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Spectrum of Science 4.20

The world is colorful for us people. But how do colors come about? Here we present surprising experiments on color mixing, some of which can also be done at home.

When children have a watercolor box in front of them for the first time, they do not yet know what will come out when they combine the different colors. Therefore, the first experiment is perhaps more exciting for little observers than for adults: mix the yellow and blue colors of a watercolor box. The fact that you get green should hardly surprise anyone.

The second experiment is a little more complex and less predictable. You need the following “ingredients”:

  • Red ink from the company Lamy
  • Yellow text marker from either Herlitz, Pelikan or Faber-Castell as they contain the fluorescent dye pyranine
  • Methylated spirits (ethanol)
  • Two glass containers for more than 10 ml (e.g. 0.2-cl shot glasses)
  • 2 x 8 cm strip of a plastic film, such as colorless, thin packaging film
  • Drip pipette
Figure 2-osine-neu.png

Step 1:

Using a suitable measuring cup, fill both glasses with 10 ml of methylated spirits. The foil strip is painted on an area of three by two centimeters with the yellow text marker and dipped into one of the jars. It is then removed, dried with a household cloth and the entire process is repeated twice with the same solution. Thus, the yellow text marker paint dissolves in methylated spirits. At first you will not notice it, because the resulting solution remains colorless. The reason for this is the special properties of pyranine, which in solution forms an equilibrium between a protonated, colorless form and a deprotonated, yellow form (structural formulae above). In a neutral, aqueous environment, the state of equilibrium is so far on the right side of the equation that a pyranine solution appears yellow: Pyranine molecule ions readily release a proton (H+) of their OH group to water, there are so many deprotonated pyranine particles that the human eye can perceive the yellow color. In ethanol, a colorless solution is obtained, since ethanol tends to absorb protons far less than water, and the equilibrium is therefore almost completely on the left (colorless) side.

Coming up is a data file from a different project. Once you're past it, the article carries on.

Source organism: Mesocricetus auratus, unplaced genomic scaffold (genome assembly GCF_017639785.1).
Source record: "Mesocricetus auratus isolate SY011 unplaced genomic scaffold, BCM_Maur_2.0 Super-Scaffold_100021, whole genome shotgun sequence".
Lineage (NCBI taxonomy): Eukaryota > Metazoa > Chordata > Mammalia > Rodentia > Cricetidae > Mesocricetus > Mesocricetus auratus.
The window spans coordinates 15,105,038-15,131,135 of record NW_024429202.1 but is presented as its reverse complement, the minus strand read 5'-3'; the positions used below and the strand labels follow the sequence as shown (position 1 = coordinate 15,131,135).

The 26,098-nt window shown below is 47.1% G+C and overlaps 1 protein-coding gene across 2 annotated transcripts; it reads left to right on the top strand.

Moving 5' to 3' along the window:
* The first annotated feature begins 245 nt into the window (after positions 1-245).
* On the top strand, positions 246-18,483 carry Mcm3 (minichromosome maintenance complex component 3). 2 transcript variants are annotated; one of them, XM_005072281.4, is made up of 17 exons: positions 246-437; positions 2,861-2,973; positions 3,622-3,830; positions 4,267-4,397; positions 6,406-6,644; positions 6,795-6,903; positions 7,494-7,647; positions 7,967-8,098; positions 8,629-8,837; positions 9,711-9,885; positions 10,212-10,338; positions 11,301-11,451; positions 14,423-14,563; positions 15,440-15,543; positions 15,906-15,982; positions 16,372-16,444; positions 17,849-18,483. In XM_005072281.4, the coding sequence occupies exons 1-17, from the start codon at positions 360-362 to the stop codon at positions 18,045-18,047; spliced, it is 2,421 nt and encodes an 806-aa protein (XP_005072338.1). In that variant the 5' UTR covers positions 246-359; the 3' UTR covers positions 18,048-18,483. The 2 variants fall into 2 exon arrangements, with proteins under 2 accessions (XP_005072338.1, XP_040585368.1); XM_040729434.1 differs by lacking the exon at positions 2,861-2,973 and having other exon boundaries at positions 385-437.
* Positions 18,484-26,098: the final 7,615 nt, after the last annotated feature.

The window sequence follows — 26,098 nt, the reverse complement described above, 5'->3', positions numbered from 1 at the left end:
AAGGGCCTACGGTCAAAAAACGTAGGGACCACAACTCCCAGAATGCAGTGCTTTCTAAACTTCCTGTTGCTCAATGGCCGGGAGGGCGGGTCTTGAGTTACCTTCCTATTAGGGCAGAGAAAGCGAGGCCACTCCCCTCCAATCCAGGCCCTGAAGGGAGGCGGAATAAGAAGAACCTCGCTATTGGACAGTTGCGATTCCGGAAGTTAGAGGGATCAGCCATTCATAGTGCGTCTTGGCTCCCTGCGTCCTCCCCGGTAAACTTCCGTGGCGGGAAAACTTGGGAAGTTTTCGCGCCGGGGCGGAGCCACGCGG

Figure 2: The colorant eosin Y is contained in some red inks

Step 2:

Add a drop of red Lamy ink to the ten milliliters of ethanol in the second shot glass. This causes the solution to change to a very faint red color and it fluoresces slightly yellow. This is because the ink contains the colorant eosin Y.

The solutions produced provide an impressive picture under UV light (wavelength 365 nm), as the pyranine solution fluoresces intensively blue and the eosin Y solution glows yellow

© Matthias Ducci/ Pädagogische Hochschule Karlsruhe

Step 3:

Like the yellow and blue watercolor, the yellow and blue solutions are now mixed in another vessel under UV light. We asked many students and pupils beforehand what they would expect. The overwhelming majority expected to receive a green, fluorescent solution. Be honest, what did you think?
In fact, the mixture of both solutions fluoresces in white.

 © Matthias Ducci/ Pädagogische Hochschule Karlsruhe

Subtractive versus Additive Color Mixing

The false expectation of the pupils and students can be explained by the fact that they applied the principle of subtractive color mixing to the present experiment. They have firmly internalized this principle, since they have known it - most likely not under this name - since elementary school from mixing watercolors.

In case of subtractive color mixing, part of the light is blocked by color filters or absorbed by pigments and thus, subtracted from the original light. The remaining light forms a mixed color. Thus, subtractive color mixing always occurs when bodies that do not glow themselves create a color impression. Already the three basic colors cyan, magenta and yellow are sufficient to mix all imaginable colors. 


In contrast, the experiment with the fluorescent solutions results in additive color mixing. This always happens when colored light from different light sources meet. The resulting color impression depends on the original colors and their intensity. The three basic colors are red, green and blue-violet (RGB). According to international standards, this is monochromatic light with wavelengths of 700 nanometers (nm) (red), 546 nm (green) and 435 nm (blue-violet). If these are added in suitable brightness, one will see the color white. A mixture of green and red produces yellow, green and blue-violet produce cyan, and blue-violet and red produce magenta. Other (mixed) colors can be created by changing the light intensity.


[1] Ducci, M., Oetken, M.: Wie Farben entstehen. Spektrum der Wissenschaft 4/2020, S. 48-51. Publication approved by Spektrum der Wissenschaft Verlagsgesellschaft mbH, Heidelberg 2020

[2] Ducci, M., Oetken, M.: Fluoreszierende Farbspiele. 21.02.2018. Publication approved by Spektrum der Wissenschaft Verlagsgesellschaft mbH, Heidelberg 2020

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